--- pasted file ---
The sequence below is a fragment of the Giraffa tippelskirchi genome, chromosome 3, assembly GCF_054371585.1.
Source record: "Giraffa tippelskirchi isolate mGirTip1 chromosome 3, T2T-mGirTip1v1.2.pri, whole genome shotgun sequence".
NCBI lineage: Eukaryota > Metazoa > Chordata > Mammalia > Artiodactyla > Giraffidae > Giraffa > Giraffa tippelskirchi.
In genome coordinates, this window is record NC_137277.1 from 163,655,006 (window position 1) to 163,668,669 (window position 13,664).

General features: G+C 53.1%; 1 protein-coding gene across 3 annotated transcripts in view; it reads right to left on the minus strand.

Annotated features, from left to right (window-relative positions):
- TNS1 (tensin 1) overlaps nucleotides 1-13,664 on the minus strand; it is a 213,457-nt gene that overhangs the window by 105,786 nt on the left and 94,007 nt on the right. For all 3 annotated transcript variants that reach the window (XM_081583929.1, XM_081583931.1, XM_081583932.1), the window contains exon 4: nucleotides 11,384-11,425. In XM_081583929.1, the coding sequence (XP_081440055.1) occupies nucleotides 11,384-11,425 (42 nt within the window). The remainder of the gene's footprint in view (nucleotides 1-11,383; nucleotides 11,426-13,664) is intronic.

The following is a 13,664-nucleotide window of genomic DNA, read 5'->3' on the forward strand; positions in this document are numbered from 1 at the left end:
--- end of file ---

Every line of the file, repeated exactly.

The sequence below is a fragment of the Giraffa tippelskirchi genome, chromosome 3, assembly GCF_054371585.1.
Source record: "Giraffa tippelskirchi isolate mGirTip1 chromosome 3, T2T-mGirTip1v1.2.pri, whole genome shotgun sequence".
NCBI lineage: Eukaryota > Metazoa > Chordata > Mammalia > Artiodactyla > Giraffidae > Giraffa > Giraffa tippelskirchi.
In genome coordinates, this window is record NC_137277.1 from 163,655,006 (window position 1) to 163,668,669 (window position 13,664).

General features: G+C 53.1%; 1 protein-coding gene across 3 annotated transcripts in view; it reads right to left on the minus strand.

Annotated features, from left to right (window-relative positions):
- TNS1 (tensin 1) overlaps nucleotides 1-13,664 on the minus strand; it is a 213,457-nt gene that overhangs the window by 105,786 nt on the left and 94,007 nt on the right. For all 3 annotated transcript variants that reach the window (XM_081583929.1, XM_081583931.1, XM_081583932.1), the window contains exon 4: nucleotides 11,384-11,425. In XM_081583929.1, the coding sequence (XP_081440055.1) occupies nucleotides 11,384-11,425 (42 nt within the window). The remainder of the gene's footprint in view (nucleotides 1-11,383; nucleotides 11,426-13,664) is intronic.

The following is a 13,664-nucleotide window of genomic DNA, read 5'->3' on the forward strand; positions in this document are numbered from 1 at the left end: